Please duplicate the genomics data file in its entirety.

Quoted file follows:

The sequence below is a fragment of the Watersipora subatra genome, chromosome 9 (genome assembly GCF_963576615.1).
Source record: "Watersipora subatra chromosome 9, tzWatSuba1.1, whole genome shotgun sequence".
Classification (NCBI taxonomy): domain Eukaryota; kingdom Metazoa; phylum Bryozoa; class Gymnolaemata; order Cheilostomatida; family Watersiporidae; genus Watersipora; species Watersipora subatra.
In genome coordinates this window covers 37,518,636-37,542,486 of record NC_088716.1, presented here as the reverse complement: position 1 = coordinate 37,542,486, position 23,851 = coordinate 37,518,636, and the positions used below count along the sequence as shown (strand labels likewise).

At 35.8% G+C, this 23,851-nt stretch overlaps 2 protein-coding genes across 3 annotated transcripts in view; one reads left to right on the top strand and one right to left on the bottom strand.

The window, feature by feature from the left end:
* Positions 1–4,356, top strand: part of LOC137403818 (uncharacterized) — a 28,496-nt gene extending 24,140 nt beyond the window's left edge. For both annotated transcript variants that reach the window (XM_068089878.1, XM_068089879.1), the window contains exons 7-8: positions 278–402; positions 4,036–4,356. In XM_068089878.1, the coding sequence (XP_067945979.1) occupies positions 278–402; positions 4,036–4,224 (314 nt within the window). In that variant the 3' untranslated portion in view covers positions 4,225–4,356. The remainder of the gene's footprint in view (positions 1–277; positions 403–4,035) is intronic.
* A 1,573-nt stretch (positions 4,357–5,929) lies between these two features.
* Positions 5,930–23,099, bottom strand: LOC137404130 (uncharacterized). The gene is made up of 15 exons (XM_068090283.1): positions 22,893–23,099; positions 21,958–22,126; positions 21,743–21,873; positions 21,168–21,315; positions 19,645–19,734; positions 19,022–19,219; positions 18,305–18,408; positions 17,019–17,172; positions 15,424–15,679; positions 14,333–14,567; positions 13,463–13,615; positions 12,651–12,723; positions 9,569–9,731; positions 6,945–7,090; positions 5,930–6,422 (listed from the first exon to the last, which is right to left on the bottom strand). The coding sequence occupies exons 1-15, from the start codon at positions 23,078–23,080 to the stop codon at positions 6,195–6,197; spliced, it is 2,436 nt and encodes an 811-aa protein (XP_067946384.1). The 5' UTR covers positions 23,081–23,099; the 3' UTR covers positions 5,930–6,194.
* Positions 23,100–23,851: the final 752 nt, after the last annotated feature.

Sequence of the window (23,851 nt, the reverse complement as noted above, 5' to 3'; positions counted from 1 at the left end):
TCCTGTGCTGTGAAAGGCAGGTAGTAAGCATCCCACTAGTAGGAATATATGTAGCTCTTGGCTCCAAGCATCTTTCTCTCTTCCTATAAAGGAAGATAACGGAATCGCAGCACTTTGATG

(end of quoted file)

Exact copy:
The sequence below is a fragment of the Watersipora subatra genome, chromosome 9 (genome assembly GCF_963576615.1).
Source record: "Watersipora subatra chromosome 9, tzWatSuba1.1, whole genome shotgun sequence".
Classification (NCBI taxonomy): domain Eukaryota; kingdom Metazoa; phylum Bryozoa; class Gymnolaemata; order Cheilostomatida; family Watersiporidae; genus Watersipora; species Watersipora subatra.
In genome coordinates this window covers 37,518,636-37,542,486 of record NC_088716.1, presented here as the reverse complement: position 1 = coordinate 37,542,486, position 23,851 = coordinate 37,518,636, and the positions used below count along the sequence as shown (strand labels likewise).

At 35.8% G+C, this 23,851-nt stretch overlaps 2 protein-coding genes across 3 annotated transcripts in view; one reads left to right on the top strand and one right to left on the bottom strand.

The window, feature by feature from the left end:
* Positions 1–4,356, top strand: part of LOC137403818 (uncharacterized) — a 28,496-nt gene extending 24,140 nt beyond the window's left edge. For both annotated transcript variants that reach the window (XM_068089878.1, XM_068089879.1), the window contains exons 7-8: positions 278–402; positions 4,036–4,356. In XM_068089878.1, the coding sequence (XP_067945979.1) occupies positions 278–402; positions 4,036–4,224 (314 nt within the window). In that variant the 3' untranslated portion in view covers positions 4,225–4,356. The remainder of the gene's footprint in view (positions 1–277; positions 403–4,035) is intronic.
* A 1,573-nt stretch (positions 4,357–5,929) lies between these two features.
* Positions 5,930–23,099, bottom strand: LOC137404130 (uncharacterized). The gene is made up of 15 exons (XM_068090283.1): positions 22,893–23,099; positions 21,958–22,126; positions 21,743–21,873; positions 21,168–21,315; positions 19,645–19,734; positions 19,022–19,219; positions 18,305–18,408; positions 17,019–17,172; positions 15,424–15,679; positions 14,333–14,567; positions 13,463–13,615; positions 12,651–12,723; positions 9,569–9,731; positions 6,945–7,090; positions 5,930–6,422 (listed from the first exon to the last, which is right to left on the bottom strand). The coding sequence occupies exons 1-15, from the start codon at positions 23,078–23,080 to the stop codon at positions 6,195–6,197; spliced, it is 2,436 nt and encodes an 811-aa protein (XP_067946384.1). The 5' UTR covers positions 23,081–23,099; the 3' UTR covers positions 5,930–6,194.
* Positions 23,100–23,851: the final 752 nt, after the last annotated feature.

Sequence of the window (23,851 nt, the reverse complement as noted above, 5' to 3'; positions counted from 1 at the left end):
TCCTGTGCTGTGAAAGGCAGGTAGTAAGCATCCCACTAGTAGGAATATATGTAGCTCTTGGCTCCAAGCATCTTTCTCTCTTCCTATAAAGGAAGATAACGGAATCGCAGCACTTTGATG